Skip to 0 minutes and 0 secondsHi there! I’m Professor Ted Miguel and I’ll be your Lead Instructor for this course. Welcome to the course! I’m a Professor of Economics at the University of California, Berkeley in the U.S. I'm also the Faculty Director of the Berkeley Initiative for Transparency in the Social Sciences, or BITSS, as well as the Center for Effective Global Action. My own research focuses on international development economics, with a regional emphasis on Africa. In my work in Kenya and Sierra Leone, I've seen first-hand how important it is to get the research right. The stakes are high with economics and other social science research.
Skip to 0 minutes and 39 secondsThe evidence we generate is used to shape public policy, public health decisions, and the funding choices of non-profit organizations, NGOs, and households. But with all of the claims that are out there, how can we know whether a body of scientific evidence is credible? That's where research transparency, and this course, come in. Researchers across many different fields and academic disciplines have recently developed ways to keep science scientific. To make sure that results are generated in ways that are largely free of bias, to make them more reproducible, and ultimately more credible. We'll start by learning about some of the major problems and pitfalls facing social science research today, problems including publication bias and selective reporting of results.
Skip to 1 minute and 29 secondsThen we’ll move on to the solutions to those problems, through tools including pre-analysis plans, study registries, open data, and more. When it comes to social science research, the future is open. It needs to be open. That's why I decided to teach this course. To share with you what I and others scholars working in this area have learned about how to improve the quality of our research. So we can make our research live up to our scientific ideals and to the growing needs of our societies. Thank you, and welcome to the course!
Let's get started!
Hi, I’m Professor Ted Miguel, your lead educator for this course. Over the next five weeks, you will learn about the major transparency and reproducibility issues involved in doing social science research, as well as useful tools that have emerged from a variety of social science disciplines.
I’m joined by BITSS Postdoc Fernando Hoces de la Guardia who will guide you through the quizzes and interactive steps in each week of the course so that you can get comfortable with some of the tools and platforms we introduce. You can find out more about Fernando by clicking on his profile, or follow him to see his comments throughout the course.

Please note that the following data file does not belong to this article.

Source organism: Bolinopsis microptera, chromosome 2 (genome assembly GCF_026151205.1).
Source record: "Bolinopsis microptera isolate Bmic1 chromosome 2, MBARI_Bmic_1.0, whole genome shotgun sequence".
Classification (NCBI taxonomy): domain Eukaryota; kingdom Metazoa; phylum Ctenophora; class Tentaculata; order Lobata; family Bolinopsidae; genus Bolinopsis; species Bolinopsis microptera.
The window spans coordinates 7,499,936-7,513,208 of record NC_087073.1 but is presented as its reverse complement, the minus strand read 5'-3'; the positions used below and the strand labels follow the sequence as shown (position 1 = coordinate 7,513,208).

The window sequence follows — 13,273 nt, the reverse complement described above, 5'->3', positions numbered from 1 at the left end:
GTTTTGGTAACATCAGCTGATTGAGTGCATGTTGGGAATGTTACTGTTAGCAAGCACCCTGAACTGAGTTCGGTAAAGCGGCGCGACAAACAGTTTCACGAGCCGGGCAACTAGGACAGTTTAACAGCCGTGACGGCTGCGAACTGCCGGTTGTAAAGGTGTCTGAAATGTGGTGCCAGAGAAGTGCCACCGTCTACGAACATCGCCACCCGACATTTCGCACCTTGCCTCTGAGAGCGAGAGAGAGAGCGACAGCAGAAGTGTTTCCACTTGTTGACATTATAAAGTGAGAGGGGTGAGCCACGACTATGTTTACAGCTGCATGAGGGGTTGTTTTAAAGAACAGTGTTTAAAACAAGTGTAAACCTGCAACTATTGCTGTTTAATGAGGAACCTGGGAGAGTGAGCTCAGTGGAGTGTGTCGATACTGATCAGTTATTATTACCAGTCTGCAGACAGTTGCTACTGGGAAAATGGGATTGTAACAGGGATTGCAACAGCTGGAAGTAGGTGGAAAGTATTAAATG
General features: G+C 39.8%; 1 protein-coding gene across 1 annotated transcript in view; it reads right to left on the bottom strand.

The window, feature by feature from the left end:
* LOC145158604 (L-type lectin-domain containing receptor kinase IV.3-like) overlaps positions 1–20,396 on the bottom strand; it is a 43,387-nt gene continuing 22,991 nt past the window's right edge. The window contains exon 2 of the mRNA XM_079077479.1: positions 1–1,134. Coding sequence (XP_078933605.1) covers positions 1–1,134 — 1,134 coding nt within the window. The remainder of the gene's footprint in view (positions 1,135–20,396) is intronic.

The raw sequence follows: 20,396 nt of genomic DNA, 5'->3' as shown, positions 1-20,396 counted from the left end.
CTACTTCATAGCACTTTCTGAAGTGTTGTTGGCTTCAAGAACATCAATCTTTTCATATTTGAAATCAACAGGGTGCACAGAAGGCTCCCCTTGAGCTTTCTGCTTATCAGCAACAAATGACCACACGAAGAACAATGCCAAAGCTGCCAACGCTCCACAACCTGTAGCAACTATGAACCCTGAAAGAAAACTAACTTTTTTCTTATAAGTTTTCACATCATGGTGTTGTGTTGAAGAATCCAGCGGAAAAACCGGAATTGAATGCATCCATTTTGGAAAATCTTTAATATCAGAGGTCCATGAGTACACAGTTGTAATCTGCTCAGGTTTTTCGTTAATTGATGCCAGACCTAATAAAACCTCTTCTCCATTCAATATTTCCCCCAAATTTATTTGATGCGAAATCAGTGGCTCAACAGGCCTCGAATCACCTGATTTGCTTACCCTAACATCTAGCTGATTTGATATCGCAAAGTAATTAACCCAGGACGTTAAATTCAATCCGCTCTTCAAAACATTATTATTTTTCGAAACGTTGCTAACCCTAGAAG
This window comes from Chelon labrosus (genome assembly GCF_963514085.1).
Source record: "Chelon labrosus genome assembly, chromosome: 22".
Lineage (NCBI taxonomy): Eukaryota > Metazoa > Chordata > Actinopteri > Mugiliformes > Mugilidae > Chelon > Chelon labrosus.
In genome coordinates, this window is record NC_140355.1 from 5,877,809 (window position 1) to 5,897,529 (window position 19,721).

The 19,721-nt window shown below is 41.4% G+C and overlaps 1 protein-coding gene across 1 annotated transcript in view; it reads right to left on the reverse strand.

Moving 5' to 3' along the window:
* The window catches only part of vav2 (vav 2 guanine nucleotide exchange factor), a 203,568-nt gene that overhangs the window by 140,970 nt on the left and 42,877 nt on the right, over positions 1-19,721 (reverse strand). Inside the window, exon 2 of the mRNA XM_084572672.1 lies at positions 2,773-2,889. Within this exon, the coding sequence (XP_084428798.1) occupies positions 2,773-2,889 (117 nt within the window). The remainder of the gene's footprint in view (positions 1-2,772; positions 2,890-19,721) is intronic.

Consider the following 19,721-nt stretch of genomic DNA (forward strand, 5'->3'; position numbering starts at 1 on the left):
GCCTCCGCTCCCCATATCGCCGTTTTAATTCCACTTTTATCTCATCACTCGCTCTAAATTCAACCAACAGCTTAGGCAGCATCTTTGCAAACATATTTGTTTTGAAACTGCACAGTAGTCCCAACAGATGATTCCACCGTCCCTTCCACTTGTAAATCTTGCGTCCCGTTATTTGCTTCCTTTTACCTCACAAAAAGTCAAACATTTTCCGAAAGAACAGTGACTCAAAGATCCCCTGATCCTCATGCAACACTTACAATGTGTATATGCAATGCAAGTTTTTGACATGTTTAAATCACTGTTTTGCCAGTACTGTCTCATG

In Week 1, we’ll start by discussing the scientific ethos - widely held values about how science should be done and how they contribute to what we hope is an accurate understanding of our world. We’ll also examine the extent to which scientists agree with this ethos and how well they actually uphold it.
In Week 2, we’ll identify major issues related to transparency and try to understand how they’ve come to be. We’ll focus especially on publication bias and the “file drawer problem.”
In Week 3, we’ll begin exploring different tools that researchers can use to make their research more transparent and reproducible, including pre-registration and pre-analysis plans the Open Science Framework, and meta-analysis.
In Week 4, we’ll discuss replication - the foundation of evidence - and how sharing data makes replication possible.
Finally, in Week 5, we’ll discuss the benefits of transparent data visualization and how we, as a scientific community, can move forward in changing the norms of research for the better.
Now that we’ve met, please introduce yourself to us and the other enrolled learners! Let us know what made you decide to join this course. What’s your background? What piqued your interest in research transparency and reproducibility? What are you hoping to get out of this course?
As in most courses, you may have questions regarding the material. Feel free to comment with your questions. We’d also suggest that you “Like” other posted questions similar to your own so that we can respond to them most efficiently.
We hope you enjoy the course! Happy learning!
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